Starr gets offered weed from Colombia, coke from Majorca (you even hear his nose sniff for that one) and bootleg hooch from Tennessee, but he turns them down because he's on the wagon and doesn't like floor-sleeping. Hoyt Axton, the folkie who also wrote the "Joy to the World" song about bullfrogs (i.e., not the Christmas one) and "Greenback Dollar" (which introduced the word "damn" to pop music), was the author; his more mariachified version didn't come out until a bit after Starr's, but at least it had Cheech & Chong on it. The music's real root, though, is apparently the Rhodesian number "Skokiaan," (first recorded in 1947), the title of which actually gets affixed to certain pressings of Ringo's records.
“(It’s All Down to) Goodnight Vienna” (1975)
This rousing New Orleans-style rock &roll number, written by Lennon, lifted its title from a British slang term for “it’s all over.” And after this minor hit, it was pretty much goodnight Vienna for Starr’s career as a hitmaker. Not even his charisma could enliven the slick studio rock of the two last albums he’d release in the Seventies.
“Wrack My Brain” (1981)
In 1980, Starr was hopeful for a comeback. Lennon had written two great songs for him and George Harrison offered up a third. But the former's tunes quickly becameoff-limits after his murder in December: A demo of "Nobody Told Me" was set aside to become a posthumous Lennon hit and the playful country tune "Life Begins at 40" was now gruesomely inappropriate. As for Harrison's contribution, he kept "All Those Years Ago," revamped as a tribute to his late bandmate, and offered Starr this uptempo bit of fun in exchange. The track, which peaked at Number 38, became his finalsingle to chart.
“Act Naturally” (Buck Owens With Ringo Starr) (1989)
Starr was a longtime fan of Owens, a pioneer of country's stripped-down Bakersfield sound, who scored a Number One country hit with "Act Naturally" in 1963. Of course,Starr firstrecorded thenumber for Help! in 1965, a little joke about his budding acting career. Fourteen years later, in 1989, the timing was right for them to do it together:Owens' career had just been revived by a duet with his young disciple Dwight Yoakam, and Ringo had just begun touring with his All-Starr band. The video, with these two expert hams playing bumbling gunfighters, is even more fun than the song.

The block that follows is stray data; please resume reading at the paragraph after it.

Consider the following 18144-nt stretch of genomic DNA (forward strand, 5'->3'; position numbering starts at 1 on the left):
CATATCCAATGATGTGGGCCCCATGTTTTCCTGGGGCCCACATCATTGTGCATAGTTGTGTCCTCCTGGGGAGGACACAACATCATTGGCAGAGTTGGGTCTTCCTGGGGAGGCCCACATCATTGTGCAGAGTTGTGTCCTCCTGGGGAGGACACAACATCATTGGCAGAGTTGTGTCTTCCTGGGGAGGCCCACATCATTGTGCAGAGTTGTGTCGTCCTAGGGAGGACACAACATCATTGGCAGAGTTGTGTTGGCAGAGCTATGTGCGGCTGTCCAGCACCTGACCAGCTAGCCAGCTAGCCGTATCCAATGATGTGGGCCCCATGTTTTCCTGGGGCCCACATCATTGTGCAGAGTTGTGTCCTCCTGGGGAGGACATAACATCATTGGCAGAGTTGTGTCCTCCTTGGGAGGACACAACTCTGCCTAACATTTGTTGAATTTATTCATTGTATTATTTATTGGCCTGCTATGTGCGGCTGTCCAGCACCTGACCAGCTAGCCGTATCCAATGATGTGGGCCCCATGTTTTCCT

“Weight of the World” (1992)
Back in the groove after touring with his All-Starr Band, Ringo recorded his first album in nearly a decade, 1992's Time Takes Time,and the lead single was his best song since the Seventies. As though taking a hint from Starr's buddy George Harrison, producer Don Was arranged shimmering 12-string guitars to take on an almost Wilbury-ish feel.
“Come On Christmas, Christmas Come On” (1999)
Starr’s 1999 Christmas album,I Wanna Be Santa Claus,contained the usual standards like “Rudolph the Red-Nosed Reindeer” and “Winter Wonderland,” as well as “Christmas Time (Is Here Again),” a song the Beatles had recorded for their 1967 Christmas message. Butfor the promosingle, Starr got back to his glam roots with this football chant, featuring background vocals by Jeff Lynne.
“The Official BBC Children in Need Medley” (as Thomas the Tank Engine) (2009)
Many millennial tots are likely to have first encountered Ringo not as a Beatle, but as the voice of the original narrator of Thomas the Tank Engine or as Mr. Conductor on Shining Time Station. Here, he joined in with a number of other British kiddie show voice talents for a strange medley that starts out with the Jacksons' "Can You Feel It" and arrives at Elbow's "One Day Like This," with stopovers in "Jai Ho!" and "Hey Jude."
“Walk with You” (with Paul McCartney) (2009)
Starr had initially planned to pen a song about God, with something of a gospel flavor, but writing partner Van Dyke Parks took the tune in a more secular direction. The new topic was friendship and its power to endure over the years, which made it the ideal setting for a collaboration between the two surviving Beatles as they neared their seventies.
“I Wish I Was a Powerpuff Girl” (2014)
As adorable and animated in his way as the Powerpuff Girls themselves, Starr was just the Chemical X the Keane-eyed crime fighters’ 2014 comeback special needed. “‘Cause then I’d save the world, and afterward, cuddle up with a puppy or two,” he sings, proving that you’re never too old to dream of becoming a lab experiment gone awry.